So, lets have a reasonable discussion on valid ways to reduce piracy.
First, we need to approach the reasons why people turn to ThePirateBay and other places for their ill gotten goods.
1. Convenience. I have a copy of Vista Home Premium (gag) OEM that I downloaded off TPB because my father in law lost his installation CDs, and it would take Toshiba a month to get them for me. He had a valid Vista license because he bought a laptop that included the shiny sticker on the bottom. Far, far easier to just find a torrent, call Microsoft and go through the automated nag prompts, and be done with it. I think all PC retails should have OEM copies of their OSes available for download, if you have a valid service tag or serial number. It's just as easy for me to enter a serial number on a website as it is to enter Microsoft's 56 digit security code.
2. Price. Brand new content is too expensive. Older content is too expensive. I think opening night tickets for a movie should be jacked up in price (because the fans will pay it), and then the price should rapidly decay after that first all important box office weekend is over, until a month later it's out of theaters and a buck to watch on Video On Demand. For music, CDs need to include more value added goodies as an incentive to buy them. (I own two actual FFXI music CDs, not because I wanted the music, but because I wanted the little in game item....) For books, hardback collector's editions should always cost more than the digital editions, but also come with something extra.
3. Timeliness. This applies primarily to the foreign language import market (e.g. Japanese anime and manga). Under the "old" model, an anime would come out in Japan, after it was finished showing it would be licensed for release in the US, and a year or two later put out in very nice quality on DVD. That model went on life support, the moment anime fans discovered crappy Real Media Sachi Gumi fansub VHS rips, and died an ignoble death once digital subtitling became fast and easy. (Took down many a media company too, such as Pioneer, Central Park Media, etc, that had staked their business on that model.) The content producers in Japan finally said, "If you can't beat them, join them" and officially sanctioned Crunchy Roll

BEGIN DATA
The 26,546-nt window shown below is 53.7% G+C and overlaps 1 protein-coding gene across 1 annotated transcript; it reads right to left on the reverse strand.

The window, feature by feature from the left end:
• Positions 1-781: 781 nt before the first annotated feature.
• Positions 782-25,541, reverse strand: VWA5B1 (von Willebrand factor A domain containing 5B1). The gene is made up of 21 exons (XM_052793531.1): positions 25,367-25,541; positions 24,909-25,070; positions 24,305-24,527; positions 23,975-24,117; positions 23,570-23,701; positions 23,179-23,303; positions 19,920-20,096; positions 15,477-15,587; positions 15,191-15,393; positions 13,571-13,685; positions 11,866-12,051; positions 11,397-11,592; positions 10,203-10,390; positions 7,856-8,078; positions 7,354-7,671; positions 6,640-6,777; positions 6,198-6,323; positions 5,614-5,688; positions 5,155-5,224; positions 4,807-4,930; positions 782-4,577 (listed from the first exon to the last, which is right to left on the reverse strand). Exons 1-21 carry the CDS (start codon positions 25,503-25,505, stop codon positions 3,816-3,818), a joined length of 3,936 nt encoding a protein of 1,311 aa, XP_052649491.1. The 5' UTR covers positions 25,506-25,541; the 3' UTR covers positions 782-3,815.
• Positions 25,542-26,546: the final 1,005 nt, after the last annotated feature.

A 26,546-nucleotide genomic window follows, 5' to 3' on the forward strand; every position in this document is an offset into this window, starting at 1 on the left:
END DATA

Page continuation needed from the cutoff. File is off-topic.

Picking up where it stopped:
was born. Episodes are released in English, subtitled, at decent quality, shortly after they air in Japan. Viewers watch ads - sometimes the original ads in Japanese when they're for products also produced in the US. Fans get to watch fresh anime shortly after it airs in Japan, but episodes are not archived forever, and if you missed the first season of Naruto, well, time to go buy a box set.
There are other reasons people pirate, but price, access, and convenience are the big three.
Crunchy Roll and Netflix are two good industry solutions to the "access" part. Apple just took aim at book prices, 99 cent iTunes downloads are a good example of a price point most people can agree on, and RedBox rentals is about as cheap as a non pirated movie can get.
The big thing that companies are dragging their feet on is convenience. This is because they want to control when, where, and how people experience their content, even when the time and place the content is available is inconvenient or nonexistent. I want to listen to music in MP3 format on my Walkman headphones. That rules iTunes right out. I want to finish fixing this laptop today, not when you finish sending me the physical CDs in the mail three weeks from now. I want to watch the movie from the comfort of my couch, not on opening night in a very loud theater surrounded by sweaty men and crying babies. Edited, Jan 20th 2012 6:44pm by catwho